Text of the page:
Yeah? I'd love to hear any specific suggestions regarding these. Hopefully, I've done a somewhat better job of specifying the premise. Still wrangling with it, you might say, but I hope this clarifies the game and its premise. Now, as for addressing Knack, Stakes or any other aspect of the game, I'd love to hear suggestions. Like I said, Dust Devils was cobbled together in record time, and the version floating out there in the wild frontier of the 'Net is for tweaking. I want to absorb the advice posted here and elsewhere, and make Dust Devils a nice, tight and cohesive little game.

Thanks for the discussion thus far! Looking forward to more.
Logged

Matt Snyder
www.chimera.info

"The future ain't what it used to be."
--Yogi Berra
Ron Edwards
Global Moderator
Member
*
Posts: 16490


WWW
« Reply #7 on: March 04, 2002, 10:34:02 AM »

Wah!

Matt, that's exactly what I was looking for in Dust Devils. Take that exact post, clean out all that guff about "Gee, don't know if I have this right, now," and put it straight into the first section of the game. That's IT. No further messin' with it necessary.

Okay, now that I have the idea, crack the knuckles, type.

1) Naming Knacks and traits - don't be funny. You don't have a funny Premise, so don't encourage dumb-ass or parodic descriptors. (OK, granted, I really like "crazier than a shithouse rat" for its own sake, but does it really belong with your Premise? I suggest not. It's more a The Good the Bad and the Ugly kind of descriptor.)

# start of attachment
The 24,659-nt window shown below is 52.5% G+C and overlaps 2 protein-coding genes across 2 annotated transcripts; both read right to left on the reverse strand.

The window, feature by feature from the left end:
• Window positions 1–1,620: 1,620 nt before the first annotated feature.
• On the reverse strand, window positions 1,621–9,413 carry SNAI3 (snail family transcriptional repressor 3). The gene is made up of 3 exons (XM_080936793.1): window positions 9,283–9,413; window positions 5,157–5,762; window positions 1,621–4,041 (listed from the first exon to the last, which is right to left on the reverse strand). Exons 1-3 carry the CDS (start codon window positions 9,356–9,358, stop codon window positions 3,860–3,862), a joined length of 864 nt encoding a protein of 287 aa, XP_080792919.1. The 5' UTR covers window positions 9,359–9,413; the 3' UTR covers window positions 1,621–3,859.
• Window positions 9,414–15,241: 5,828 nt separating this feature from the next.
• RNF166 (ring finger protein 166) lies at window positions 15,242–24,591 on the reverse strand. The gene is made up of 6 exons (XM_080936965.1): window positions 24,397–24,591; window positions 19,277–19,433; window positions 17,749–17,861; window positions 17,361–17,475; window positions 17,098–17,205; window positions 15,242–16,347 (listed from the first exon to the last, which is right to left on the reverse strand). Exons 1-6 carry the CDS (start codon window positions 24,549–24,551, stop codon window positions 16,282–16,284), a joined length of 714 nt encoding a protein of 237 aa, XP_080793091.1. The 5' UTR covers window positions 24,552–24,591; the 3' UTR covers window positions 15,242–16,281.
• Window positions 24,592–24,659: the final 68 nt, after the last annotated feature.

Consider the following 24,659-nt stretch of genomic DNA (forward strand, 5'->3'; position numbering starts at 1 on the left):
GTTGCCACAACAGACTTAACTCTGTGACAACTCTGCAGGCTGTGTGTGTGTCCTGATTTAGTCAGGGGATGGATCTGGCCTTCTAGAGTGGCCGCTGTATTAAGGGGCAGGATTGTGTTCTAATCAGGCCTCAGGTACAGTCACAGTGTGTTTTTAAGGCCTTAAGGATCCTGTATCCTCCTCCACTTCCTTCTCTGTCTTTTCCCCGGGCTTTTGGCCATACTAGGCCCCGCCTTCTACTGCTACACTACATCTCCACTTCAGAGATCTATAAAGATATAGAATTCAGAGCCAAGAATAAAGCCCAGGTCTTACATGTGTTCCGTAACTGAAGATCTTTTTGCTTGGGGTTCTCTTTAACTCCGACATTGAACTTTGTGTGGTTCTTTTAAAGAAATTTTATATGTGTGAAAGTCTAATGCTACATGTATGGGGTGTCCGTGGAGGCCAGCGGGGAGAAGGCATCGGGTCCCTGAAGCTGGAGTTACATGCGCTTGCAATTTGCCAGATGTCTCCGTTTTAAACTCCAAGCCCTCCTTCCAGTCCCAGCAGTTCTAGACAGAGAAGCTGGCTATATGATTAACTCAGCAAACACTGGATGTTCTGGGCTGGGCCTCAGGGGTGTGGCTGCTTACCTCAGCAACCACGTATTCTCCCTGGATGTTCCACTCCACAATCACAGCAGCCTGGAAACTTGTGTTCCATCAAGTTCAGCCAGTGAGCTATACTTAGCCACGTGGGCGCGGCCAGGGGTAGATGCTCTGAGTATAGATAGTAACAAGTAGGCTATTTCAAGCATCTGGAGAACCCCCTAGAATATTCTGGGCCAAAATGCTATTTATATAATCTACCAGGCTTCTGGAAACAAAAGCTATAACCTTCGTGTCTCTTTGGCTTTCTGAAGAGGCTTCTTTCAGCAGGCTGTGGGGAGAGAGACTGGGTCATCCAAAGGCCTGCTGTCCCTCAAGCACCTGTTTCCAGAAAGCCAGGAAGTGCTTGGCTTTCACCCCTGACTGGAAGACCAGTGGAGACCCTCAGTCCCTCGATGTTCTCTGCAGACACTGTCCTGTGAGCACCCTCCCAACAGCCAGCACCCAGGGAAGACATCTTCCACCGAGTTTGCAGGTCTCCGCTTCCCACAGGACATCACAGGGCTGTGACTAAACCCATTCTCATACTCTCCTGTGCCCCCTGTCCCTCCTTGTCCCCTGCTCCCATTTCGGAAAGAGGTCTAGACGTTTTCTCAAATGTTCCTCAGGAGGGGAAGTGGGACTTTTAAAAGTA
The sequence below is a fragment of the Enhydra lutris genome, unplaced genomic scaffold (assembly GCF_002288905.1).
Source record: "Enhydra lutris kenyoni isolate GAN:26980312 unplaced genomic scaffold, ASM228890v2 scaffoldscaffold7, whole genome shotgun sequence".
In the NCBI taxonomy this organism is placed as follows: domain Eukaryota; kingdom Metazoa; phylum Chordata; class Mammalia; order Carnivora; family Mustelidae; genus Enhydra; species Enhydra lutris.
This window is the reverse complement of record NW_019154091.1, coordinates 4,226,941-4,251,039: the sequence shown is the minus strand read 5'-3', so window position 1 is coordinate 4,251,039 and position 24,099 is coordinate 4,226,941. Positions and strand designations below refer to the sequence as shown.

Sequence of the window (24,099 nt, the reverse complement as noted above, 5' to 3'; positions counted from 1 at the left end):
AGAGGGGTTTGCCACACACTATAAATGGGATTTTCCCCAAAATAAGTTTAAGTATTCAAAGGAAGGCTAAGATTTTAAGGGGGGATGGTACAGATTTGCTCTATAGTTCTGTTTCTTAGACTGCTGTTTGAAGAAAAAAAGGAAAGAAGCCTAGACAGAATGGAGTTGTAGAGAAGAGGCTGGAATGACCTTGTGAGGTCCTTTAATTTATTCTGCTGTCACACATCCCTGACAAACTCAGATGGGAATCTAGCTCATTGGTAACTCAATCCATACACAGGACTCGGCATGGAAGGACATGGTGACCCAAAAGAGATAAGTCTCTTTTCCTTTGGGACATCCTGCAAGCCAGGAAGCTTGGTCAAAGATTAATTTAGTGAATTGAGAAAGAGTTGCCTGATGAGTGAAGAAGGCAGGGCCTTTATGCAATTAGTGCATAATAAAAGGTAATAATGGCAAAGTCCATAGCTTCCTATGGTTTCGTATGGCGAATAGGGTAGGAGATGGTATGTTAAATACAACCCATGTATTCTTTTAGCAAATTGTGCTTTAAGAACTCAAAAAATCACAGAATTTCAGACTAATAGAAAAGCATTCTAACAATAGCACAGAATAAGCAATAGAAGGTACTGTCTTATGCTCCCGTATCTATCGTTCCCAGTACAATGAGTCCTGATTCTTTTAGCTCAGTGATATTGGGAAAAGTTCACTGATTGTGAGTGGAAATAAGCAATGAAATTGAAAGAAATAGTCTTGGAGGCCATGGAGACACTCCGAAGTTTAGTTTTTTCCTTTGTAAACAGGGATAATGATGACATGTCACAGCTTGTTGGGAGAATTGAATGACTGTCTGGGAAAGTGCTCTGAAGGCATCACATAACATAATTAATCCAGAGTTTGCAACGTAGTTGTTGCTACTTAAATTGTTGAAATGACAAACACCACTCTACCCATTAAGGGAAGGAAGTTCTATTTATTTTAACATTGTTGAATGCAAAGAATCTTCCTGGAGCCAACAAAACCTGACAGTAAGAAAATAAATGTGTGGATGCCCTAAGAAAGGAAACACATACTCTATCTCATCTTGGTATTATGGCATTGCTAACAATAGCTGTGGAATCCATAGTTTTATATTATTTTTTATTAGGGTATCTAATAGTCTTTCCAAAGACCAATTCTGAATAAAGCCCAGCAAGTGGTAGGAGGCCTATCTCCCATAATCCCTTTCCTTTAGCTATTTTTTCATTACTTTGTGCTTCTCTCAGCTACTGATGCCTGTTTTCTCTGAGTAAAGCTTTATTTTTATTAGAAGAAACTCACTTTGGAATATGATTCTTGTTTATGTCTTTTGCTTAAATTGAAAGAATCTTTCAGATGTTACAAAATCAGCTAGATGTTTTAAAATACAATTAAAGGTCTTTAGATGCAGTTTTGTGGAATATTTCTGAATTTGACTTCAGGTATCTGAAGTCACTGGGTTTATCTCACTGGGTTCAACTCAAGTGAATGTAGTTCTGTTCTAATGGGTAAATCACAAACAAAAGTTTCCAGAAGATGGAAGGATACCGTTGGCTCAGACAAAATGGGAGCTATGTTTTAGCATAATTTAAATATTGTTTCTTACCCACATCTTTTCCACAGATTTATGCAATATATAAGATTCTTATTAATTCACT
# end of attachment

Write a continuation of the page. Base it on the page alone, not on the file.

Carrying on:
2) The reward system. It's all about dealing with one's own Devil, right? So to hell with improving attributes. I mean, if you desperately want to keep that, OK, but it's not a big deal, and I suggest junking it. I suggest that you can spend poker chips to "keep your Devil at bay" in some fashion and perhaps (much more expensively, between sessions) actually alter your Devil.

Best,
Ron
Logged
Valamir
Member

Posts: 5574


WWW
« Reply #8 on: March 04, 2002, 10:49:47 AM »

I grant that's a great premise, and in fact I suspected (as I'm sure you did too) that that's where it was going from the "Devil" mechanic.

But my point is simply this, why?  Why does that have to be expressly stated at the first thing in his game?  Why do we as players need the game designers to spoon feed us our Premise?

I'd argue that we don't...Any more than we need a dozen splat books to spoon feed us our setting.